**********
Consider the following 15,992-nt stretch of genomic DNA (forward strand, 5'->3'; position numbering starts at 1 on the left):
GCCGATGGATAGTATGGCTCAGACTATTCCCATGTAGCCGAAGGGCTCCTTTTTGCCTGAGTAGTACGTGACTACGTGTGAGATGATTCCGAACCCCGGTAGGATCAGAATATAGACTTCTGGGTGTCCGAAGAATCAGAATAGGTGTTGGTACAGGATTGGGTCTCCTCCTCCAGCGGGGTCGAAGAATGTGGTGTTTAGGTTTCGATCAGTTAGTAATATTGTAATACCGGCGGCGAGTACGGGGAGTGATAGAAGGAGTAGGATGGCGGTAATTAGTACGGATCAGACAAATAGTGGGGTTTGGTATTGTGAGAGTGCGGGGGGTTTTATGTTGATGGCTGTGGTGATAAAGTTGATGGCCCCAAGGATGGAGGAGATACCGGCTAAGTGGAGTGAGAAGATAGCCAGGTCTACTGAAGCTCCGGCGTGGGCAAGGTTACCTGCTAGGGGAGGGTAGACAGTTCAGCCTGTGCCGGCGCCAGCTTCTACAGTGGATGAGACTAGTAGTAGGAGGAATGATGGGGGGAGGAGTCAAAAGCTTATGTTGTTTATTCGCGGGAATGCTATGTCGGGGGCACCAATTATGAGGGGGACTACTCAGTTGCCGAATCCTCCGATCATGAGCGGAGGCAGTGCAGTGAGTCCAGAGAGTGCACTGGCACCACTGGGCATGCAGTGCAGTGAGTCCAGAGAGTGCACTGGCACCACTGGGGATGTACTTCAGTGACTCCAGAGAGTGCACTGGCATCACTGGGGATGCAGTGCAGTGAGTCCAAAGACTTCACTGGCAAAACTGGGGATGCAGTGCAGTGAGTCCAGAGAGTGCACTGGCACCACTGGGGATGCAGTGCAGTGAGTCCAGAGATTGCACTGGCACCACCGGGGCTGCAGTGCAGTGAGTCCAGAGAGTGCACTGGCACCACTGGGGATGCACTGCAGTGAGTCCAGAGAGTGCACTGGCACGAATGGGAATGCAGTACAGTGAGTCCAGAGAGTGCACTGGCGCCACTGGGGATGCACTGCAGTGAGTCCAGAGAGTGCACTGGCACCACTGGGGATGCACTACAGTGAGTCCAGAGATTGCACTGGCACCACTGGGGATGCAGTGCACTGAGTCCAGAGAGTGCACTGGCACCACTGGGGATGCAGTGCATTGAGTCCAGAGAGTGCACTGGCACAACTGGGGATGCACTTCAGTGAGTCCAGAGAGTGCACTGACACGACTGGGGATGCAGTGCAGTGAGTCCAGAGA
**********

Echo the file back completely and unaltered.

Consider the following 15,992-nt stretch of genomic DNA (forward strand, 5'->3'; position numbering starts at 1 on the left):
GCCGATGGATAGTATGGCTCAGACTATTCCCATGTAGCCGAAGGGCTCCTTTTTGCCTGAGTAGTACGTGACTACGTGTGAGATGATTCCGAACCCCGGTAGGATCAGAATATAGACTTCTGGGTGTCCGAAGAATCAGAATAGGTGTTGGTACAGGATTGGGTCTCCTCCTCCAGCGGGGTCGAAGAATGTGGTGTTTAGGTTTCGATCAGTTAGTAATATTGTAATACCGGCGGCGAGTACGGGGAGTGATAGAAGGAGTAGGATGGCGGTAATTAGTACGGATCAGACAAATAGTGGGGTTTGGTATTGTGAGAGTGCGGGGGGTTTTATGTTGATGGCTGTGGTGATAAAGTTGATGGCCCCAAGGATGGAGGAGATACCGGCTAAGTGGAGTGAGAAGATAGCCAGGTCTACTGAAGCTCCGGCGTGGGCAAGGTTACCTGCTAGGGGAGGGTAGACAGTTCAGCCTGTGCCGGCGCCAGCTTCTACAGTGGATGAGACTAGTAGTAGGAGGAATGATGGGGGGAGGAGTCAAAAGCTTATGTTGTTTATTCGCGGGAATGCTATGTCGGGGGCACCAATTATGAGGGGGACTACTCAGTTGCCGAATCCTCCGATCATGAGCGGAGGCAGTGCAGTGAGTCCAGAGAGTGCACTGGCACCACTGGGCATGCAGTGCAGTGAGTCCAGAGAGTGCACTGGCACCACTGGGGATGTACTTCAGTGACTCCAGAGAGTGCACTGGCATCACTGGGGATGCAGTGCAGTGAGTCCAAAGACTTCACTGGCAAAACTGGGGATGCAGTGCAGTGAGTCCAGAGAGTGCACTGGCACCACTGGGGATGCAGTGCAGTGAGTCCAGAGATTGCACTGGCACCACCGGGGCTGCAGTGCAGTGAGTCCAGAGAGTGCACTGGCACCACTGGGGATGCACTGCAGTGAGTCCAGAGAGTGCACTGGCACGAATGGGAATGCAGTACAGTGAGTCCAGAGAGTGCACTGGCGCCACTGGGGATGCACTGCAGTGAGTCCAGAGAGTGCACTGGCACCACTGGGGATGCACTACAGTGAGTCCAGAGATTGCACTGGCACCACTGGGGATGCAGTGCACTGAGTCCAGAGAGTGCACTGGCACCACTGGGGATGCAGTGCATTGAGTCCAGAGAGTGCACTGGCACAACTGGGGATGCACTTCAGTGAGTCCAGAGAGTGCACTGACACGACTGGGGATGCAGTGCAGTGAGTCCAGAGA